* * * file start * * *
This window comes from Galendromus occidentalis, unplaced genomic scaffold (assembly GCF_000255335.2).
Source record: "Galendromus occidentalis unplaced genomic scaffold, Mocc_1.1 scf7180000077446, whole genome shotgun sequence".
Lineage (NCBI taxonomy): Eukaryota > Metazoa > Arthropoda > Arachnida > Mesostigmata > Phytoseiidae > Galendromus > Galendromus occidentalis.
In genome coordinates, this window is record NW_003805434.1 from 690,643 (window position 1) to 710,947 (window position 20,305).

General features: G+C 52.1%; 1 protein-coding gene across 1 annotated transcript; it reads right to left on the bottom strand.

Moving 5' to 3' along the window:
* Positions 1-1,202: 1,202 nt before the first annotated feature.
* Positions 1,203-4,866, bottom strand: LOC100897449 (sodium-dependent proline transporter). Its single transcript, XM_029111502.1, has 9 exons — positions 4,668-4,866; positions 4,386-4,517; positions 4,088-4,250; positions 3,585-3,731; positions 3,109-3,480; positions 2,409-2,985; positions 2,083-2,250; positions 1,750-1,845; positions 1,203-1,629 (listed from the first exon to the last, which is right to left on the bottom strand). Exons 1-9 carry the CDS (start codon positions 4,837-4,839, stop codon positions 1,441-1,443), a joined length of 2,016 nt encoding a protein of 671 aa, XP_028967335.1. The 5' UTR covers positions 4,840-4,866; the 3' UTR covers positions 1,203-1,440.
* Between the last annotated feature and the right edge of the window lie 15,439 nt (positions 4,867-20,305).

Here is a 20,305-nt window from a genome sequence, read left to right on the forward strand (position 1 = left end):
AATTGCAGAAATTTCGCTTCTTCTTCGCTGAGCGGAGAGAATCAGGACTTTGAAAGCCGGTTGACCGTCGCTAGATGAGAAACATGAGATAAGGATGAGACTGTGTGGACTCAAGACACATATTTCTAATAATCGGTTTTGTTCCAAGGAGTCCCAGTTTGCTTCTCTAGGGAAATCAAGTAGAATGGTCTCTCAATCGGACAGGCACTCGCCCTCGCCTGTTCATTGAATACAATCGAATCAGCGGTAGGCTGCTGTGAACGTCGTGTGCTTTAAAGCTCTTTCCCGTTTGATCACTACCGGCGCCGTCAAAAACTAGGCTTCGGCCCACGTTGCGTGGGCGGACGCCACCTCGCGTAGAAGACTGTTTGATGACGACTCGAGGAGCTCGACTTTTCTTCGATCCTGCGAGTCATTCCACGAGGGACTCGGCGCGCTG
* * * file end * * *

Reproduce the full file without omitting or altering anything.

This window comes from Galendromus occidentalis, unplaced genomic scaffold (assembly GCF_000255335.2).
Source record: "Galendromus occidentalis unplaced genomic scaffold, Mocc_1.1 scf7180000077446, whole genome shotgun sequence".
Lineage (NCBI taxonomy): Eukaryota > Metazoa > Arthropoda > Arachnida > Mesostigmata > Phytoseiidae > Galendromus > Galendromus occidentalis.
In genome coordinates, this window is record NW_003805434.1 from 690,643 (window position 1) to 710,947 (window position 20,305).

General features: G+C 52.1%; 1 protein-coding gene across 1 annotated transcript; it reads right to left on the bottom strand.

Moving 5' to 3' along the window:
* Positions 1-1,202: 1,202 nt before the first annotated feature.
* Positions 1,203-4,866, bottom strand: LOC100897449 (sodium-dependent proline transporter). Its single transcript, XM_029111502.1, has 9 exons — positions 4,668-4,866; positions 4,386-4,517; positions 4,088-4,250; positions 3,585-3,731; positions 3,109-3,480; positions 2,409-2,985; positions 2,083-2,250; positions 1,750-1,845; positions 1,203-1,629 (listed from the first exon to the last, which is right to left on the bottom strand). Exons 1-9 carry the CDS (start codon positions 4,837-4,839, stop codon positions 1,441-1,443), a joined length of 2,016 nt encoding a protein of 671 aa, XP_028967335.1. The 5' UTR covers positions 4,840-4,866; the 3' UTR covers positions 1,203-1,440.
* Between the last annotated feature and the right edge of the window lie 15,439 nt (positions 4,867-20,305).

Here is a 20,305-nt window from a genome sequence, read left to right on the forward strand (position 1 = left end):
AATTGCAGAAATTTCGCTTCTTCTTCGCTGAGCGGAGAGAATCAGGACTTTGAAAGCCGGTTGACCGTCGCTAGATGAGAAACATGAGATAAGGATGAGACTGTGTGGACTCAAGACACATATTTCTAATAATCGGTTTTGTTCCAAGGAGTCCCAGTTTGCTTCTCTAGGGAAATCAAGTAGAATGGTCTCTCAATCGGACAGGCACTCGCCCTCGCCTGTTCATTGAATACAATCGAATCAGCGGTAGGCTGCTGTGAACGTCGTGTGCTTTAAAGCTCTTTCCCGTTTGATCACTACCGGCGCCGTCAAAAACTAGGCTTCGGCCCACGTTGCGTGGGCGGACGCCACCTCGCGTAGAAGACTGTTTGATGACGACTCGAGGAGCTCGACTTTTCTTCGATCCTGCGAGTCATTCCACGAGGGACTCGGCGCGCTG